The city of Corinth was originally a Greek city which was inhabited from about the 5th millennium BC until 146 BC when it was destroyed by the Romans. In approximately 44 BC a Roman colony was established there by Julius Caesar, occupying a significant place in the Roman Empire as it controlled the Isthmus of Corinth (a stretch of land joining central Greece to the Peloponnese). This established Corinth as successful a place of trade and commerce, thus bringing diverse cultures and creeds to the city. It was within this multicreedal society that Paul established a congregation of believers which, as seen in the first epistle he wrote to them, underwent various crises of faith.
An understanding of this society that flourished in Corinth is important in order to more fully appreciate and comprehend the text of 1 Corinthians. The polytheistic type thought inherent to the Hellenistic world of first-century Corinth allowed a multitude of religious systems to exist alongside one another; some old and some new, some native and some foreign. This blog post (and the next one) will briefly look at how a reading of 1-2 Corinthians can be better informed with an understanding of the role that the Graeco-Roman cults and the Roman imperial cult played in the life of first-century Corinth.
I will pass over the attestation and influence of Judaism in Corinth due to the sparse literary (e.g. Acts 18.2) and archaeological attestation to its presence. I will also skip over the two Graeco-Roman mystery religions known to have been practice in Corinth – the cult of Cybele and the cult of Isis and Serapis as these similarly suffer from a paucity of extant evidence. A couple of articles for the interested reader in this regard are: Dennis Smith, ‘The Egyptian Cults at Corinth’, Harvard Theological Review 70 (1977): 201-31; and Mark Harding, ‘Church and Gentile Cults at Corinth’, Grace Theological Journal 10.2 (1989): 203-22 (esp. pp. 216-21).
The Graeco-Roman Cults
The Graeco-Roman cults are those of the Greek Parthenon and the Roman Pantheon, the gods of which, by the first century AD, had become practically interchangeable and indistinguishable. For example, the Greek god Poseidon had its counterpart in the Roman god Neptune, and the Greek god Aphrodite was now identified as the Roman god Venus. It was not uncommon for the Romans to adopt and adapt religious ideas from the Greeks. Not only did they identify their Roman gods with the previous Greek gods, but they also rededicated the former Greek temples and shrines to their own Roman gods. See Simon Price, Religions of the Ancient Greeks. (Cambridge: CUP, 1999), pp. 143-58 for a look at how the Romans responded to, and adopted, the Greek religious system.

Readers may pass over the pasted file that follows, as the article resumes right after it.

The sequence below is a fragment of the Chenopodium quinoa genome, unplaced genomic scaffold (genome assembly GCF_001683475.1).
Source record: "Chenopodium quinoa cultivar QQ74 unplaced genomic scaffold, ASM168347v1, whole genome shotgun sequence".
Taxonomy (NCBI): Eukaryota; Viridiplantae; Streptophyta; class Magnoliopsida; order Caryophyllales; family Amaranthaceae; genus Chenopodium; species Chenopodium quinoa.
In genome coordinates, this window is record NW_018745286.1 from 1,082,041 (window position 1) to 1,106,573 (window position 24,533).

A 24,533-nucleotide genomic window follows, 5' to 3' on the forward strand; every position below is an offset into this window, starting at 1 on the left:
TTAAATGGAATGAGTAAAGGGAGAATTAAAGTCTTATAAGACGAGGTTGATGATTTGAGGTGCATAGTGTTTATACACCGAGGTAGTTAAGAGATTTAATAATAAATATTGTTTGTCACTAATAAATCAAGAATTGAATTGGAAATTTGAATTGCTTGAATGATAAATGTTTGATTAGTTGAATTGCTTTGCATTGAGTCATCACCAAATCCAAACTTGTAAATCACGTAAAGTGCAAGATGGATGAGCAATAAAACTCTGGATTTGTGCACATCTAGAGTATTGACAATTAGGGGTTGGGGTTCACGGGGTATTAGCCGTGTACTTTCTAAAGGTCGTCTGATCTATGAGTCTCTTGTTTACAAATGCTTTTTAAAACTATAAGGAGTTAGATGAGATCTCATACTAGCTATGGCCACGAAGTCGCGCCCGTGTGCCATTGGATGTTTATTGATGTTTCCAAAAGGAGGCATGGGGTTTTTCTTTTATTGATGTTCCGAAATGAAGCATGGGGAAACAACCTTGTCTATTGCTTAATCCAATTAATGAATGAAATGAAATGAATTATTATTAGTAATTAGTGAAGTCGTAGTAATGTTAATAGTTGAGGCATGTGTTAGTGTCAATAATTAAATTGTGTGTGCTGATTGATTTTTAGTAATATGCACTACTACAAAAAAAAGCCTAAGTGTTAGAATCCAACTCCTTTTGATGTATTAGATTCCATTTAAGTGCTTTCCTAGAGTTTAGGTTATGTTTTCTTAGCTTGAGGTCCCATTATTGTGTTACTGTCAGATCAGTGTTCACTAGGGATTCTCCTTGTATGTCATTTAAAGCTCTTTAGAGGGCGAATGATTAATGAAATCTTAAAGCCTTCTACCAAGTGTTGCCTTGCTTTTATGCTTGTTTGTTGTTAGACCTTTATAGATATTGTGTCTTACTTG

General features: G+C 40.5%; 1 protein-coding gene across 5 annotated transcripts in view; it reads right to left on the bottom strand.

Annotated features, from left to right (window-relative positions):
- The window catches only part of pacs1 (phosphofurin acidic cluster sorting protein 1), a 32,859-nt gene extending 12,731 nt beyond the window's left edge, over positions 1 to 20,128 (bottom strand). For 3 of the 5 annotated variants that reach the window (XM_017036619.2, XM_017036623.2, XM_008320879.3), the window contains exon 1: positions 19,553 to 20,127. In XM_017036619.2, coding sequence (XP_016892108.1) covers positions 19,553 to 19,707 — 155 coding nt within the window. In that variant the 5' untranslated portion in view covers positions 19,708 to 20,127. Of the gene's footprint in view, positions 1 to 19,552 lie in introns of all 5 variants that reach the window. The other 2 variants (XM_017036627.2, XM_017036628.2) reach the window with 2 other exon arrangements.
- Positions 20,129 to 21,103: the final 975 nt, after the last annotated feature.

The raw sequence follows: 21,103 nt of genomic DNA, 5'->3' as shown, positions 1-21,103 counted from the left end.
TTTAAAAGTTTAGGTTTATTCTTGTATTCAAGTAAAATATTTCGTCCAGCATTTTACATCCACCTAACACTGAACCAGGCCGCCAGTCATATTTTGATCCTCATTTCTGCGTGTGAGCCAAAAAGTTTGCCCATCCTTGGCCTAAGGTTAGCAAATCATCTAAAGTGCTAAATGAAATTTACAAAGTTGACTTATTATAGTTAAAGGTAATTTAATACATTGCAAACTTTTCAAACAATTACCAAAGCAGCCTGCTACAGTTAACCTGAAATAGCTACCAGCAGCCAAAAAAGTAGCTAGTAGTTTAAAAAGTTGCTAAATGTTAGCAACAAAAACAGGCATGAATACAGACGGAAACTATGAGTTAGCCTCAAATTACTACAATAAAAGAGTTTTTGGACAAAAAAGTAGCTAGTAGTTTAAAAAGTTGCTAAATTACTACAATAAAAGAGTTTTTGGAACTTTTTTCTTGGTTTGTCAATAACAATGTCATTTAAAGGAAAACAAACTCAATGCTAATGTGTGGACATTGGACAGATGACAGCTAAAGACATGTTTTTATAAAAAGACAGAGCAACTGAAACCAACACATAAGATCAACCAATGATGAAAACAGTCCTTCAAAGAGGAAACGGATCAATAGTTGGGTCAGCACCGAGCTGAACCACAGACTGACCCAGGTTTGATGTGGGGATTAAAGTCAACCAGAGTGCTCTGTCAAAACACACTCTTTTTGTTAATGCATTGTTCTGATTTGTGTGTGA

Just as Athens had the Parthenon temple and Ephesus had the temple of Artemis, the city of Corinth had a temple dedicated to the Olympian god Poseidon. This god was honored due to the fact that he was seen as the ruler of the sea, thus finding his favor would have been seen as critical to bringing success to the mercantile city of Corinth, as the frequent passage of trade-ships allowed for the import and export of Corinthian products (especially ceramics, textiles, and bronze). This temple to Poseidon was not just a religious complex, but was also a cultural and social sanctuary for it consisted of a theatre and a stadium where athletic and literary competitions were held. While this shrine attests to the interplay of Greco-Roman society and religion, I’m not sure if there is a lot of evidence demonstrating the role it played in the time of the apostle Paul.